Every Which Way but Dead. By Kim Harrison. HarperTorch. $7.99.
A Fistful of Charms. By Kim Harrison. HarperTorch. $7.99.
For a Few Demons More. By Kim Harrison. Eos. $21.95.
She’s smart and clever, savvy and sassy, quick to turn a phrase and unravel a plot strand, able to juggle multiple lives with surprising aplomb, and possessed of a wicked sense of humor. That’s the author, Kim Harrison – although the description fits her central character, Rachel Mariana Morgan, just as well.
“Classy” seems an odd adjective for someone creating a series of novels about witches, werewolves, vampires, elves, demons and other otherworldly creatures, but Harrison simply refuses to play by the rules of any stereotypes of the characters she portrays. Her vampires, for example, like line dancing and shop at Home Depot. And her tales are not set in an exotic European locale but in, of all places,
Nor are these simple stories of good and evil. The best thing
It is best to enter the series at the beginning, but Harrison is a good enough writer to provide background and recap in each book – so a new reader can understand most of what is going on, if not all the nuances. The distinction between living and undead vampires is important, for example, and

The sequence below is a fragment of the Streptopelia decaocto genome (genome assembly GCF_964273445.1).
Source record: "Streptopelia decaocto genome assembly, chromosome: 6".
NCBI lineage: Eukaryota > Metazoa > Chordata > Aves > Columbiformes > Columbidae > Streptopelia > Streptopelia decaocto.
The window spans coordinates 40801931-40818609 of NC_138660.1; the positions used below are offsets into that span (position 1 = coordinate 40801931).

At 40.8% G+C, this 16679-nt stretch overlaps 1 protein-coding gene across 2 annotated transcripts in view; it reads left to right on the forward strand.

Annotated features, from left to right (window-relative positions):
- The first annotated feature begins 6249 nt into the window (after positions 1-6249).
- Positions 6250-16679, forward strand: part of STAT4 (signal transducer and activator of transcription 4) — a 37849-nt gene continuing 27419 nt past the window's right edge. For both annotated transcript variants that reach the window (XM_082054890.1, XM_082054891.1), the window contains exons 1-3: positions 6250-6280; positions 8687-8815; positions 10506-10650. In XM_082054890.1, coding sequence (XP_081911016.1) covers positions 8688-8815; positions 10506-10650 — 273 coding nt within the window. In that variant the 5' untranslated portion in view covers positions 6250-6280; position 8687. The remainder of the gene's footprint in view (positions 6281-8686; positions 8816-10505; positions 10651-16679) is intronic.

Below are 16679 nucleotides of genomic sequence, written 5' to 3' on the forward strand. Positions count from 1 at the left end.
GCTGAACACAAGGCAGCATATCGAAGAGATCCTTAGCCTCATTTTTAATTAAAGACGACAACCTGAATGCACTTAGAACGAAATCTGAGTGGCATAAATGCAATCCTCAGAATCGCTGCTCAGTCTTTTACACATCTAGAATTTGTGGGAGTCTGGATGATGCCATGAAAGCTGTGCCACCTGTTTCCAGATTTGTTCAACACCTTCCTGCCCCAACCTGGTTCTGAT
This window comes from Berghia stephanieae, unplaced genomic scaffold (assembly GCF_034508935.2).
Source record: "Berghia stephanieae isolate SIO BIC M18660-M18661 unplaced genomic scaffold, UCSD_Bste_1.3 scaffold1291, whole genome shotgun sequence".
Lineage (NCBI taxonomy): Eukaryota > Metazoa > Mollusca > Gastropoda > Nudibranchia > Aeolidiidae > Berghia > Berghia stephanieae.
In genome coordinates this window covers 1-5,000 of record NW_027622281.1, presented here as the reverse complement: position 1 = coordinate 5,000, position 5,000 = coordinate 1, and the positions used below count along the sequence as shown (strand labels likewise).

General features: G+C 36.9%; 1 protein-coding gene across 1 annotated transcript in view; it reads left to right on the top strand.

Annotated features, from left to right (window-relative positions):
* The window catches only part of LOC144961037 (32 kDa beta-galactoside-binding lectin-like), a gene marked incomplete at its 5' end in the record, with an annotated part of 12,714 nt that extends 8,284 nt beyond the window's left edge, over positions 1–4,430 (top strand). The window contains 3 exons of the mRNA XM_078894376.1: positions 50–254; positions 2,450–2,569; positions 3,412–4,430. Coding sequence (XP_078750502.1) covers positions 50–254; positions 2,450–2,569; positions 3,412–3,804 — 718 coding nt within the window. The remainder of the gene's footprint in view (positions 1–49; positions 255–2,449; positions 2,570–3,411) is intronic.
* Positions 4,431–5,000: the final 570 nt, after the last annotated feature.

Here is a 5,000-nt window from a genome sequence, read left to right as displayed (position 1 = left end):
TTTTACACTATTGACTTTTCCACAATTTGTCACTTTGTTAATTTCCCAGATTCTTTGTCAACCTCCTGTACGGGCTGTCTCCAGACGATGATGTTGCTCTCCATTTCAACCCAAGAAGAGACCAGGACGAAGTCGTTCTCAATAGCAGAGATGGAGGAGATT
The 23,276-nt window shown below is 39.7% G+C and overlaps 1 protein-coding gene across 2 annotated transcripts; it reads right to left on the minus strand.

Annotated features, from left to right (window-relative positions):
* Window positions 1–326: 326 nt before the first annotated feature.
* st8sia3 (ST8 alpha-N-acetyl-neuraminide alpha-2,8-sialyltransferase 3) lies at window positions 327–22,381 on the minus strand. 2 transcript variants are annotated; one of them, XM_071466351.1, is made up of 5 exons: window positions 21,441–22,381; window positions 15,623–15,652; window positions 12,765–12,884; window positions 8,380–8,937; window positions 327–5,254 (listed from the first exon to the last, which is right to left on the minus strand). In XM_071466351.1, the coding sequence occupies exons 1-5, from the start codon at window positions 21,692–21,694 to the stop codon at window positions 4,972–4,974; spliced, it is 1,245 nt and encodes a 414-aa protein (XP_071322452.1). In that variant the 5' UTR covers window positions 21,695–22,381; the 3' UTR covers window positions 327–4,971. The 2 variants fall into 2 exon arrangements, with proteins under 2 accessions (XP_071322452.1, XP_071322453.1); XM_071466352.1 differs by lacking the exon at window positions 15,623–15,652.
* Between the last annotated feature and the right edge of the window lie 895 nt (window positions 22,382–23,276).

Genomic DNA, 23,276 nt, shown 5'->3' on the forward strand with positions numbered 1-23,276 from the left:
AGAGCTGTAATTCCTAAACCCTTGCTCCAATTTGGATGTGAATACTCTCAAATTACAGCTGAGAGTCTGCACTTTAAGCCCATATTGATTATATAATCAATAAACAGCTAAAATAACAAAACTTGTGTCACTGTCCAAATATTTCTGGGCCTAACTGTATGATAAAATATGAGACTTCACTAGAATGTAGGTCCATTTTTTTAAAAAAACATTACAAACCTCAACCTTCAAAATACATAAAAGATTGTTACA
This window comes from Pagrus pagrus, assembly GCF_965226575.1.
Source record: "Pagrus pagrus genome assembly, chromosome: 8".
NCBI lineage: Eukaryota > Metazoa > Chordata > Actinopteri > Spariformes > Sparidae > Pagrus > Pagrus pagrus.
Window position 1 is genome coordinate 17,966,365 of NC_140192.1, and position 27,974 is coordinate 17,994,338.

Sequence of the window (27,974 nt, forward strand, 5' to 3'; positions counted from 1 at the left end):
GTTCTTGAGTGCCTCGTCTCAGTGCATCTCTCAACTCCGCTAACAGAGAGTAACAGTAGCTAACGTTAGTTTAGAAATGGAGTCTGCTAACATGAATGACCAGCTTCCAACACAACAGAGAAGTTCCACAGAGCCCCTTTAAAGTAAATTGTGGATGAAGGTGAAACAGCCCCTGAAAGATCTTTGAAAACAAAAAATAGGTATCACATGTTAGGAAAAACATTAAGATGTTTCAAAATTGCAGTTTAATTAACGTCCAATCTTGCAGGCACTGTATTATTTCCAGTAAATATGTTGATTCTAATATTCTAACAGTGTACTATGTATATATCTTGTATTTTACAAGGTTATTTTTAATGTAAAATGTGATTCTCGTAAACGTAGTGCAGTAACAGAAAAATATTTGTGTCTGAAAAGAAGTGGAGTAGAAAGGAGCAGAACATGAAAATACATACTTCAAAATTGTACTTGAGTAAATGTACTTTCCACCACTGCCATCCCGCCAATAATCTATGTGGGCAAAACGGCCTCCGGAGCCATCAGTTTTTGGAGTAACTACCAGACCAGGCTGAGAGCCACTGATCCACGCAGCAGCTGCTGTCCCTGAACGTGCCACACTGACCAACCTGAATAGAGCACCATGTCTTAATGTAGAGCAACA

In EWWBD, the screwups revolve around the departure of Rachel’s human boyfriend, Nick, whom she genuinely loves but whom she has unintentionally turned into her familiar – a painful, potentially deadly process. And Rachel is trying to avoid “Big Al,” as she calls the demon Algaliarept (a truly terrifying presence), to whom she has ended up owing herself but not her soul. In A Fistful of Charms, Nick returns, and some mysteries involving him are cleared up even as new ones emerge, and Rachel must try to protect Nick from those who are determined to destroy him and possess his knowledge – but she must also keep a low profile to stay out of the demon’s clutches. And speaking of demons,
Every one of these stories of the Hollows – the area of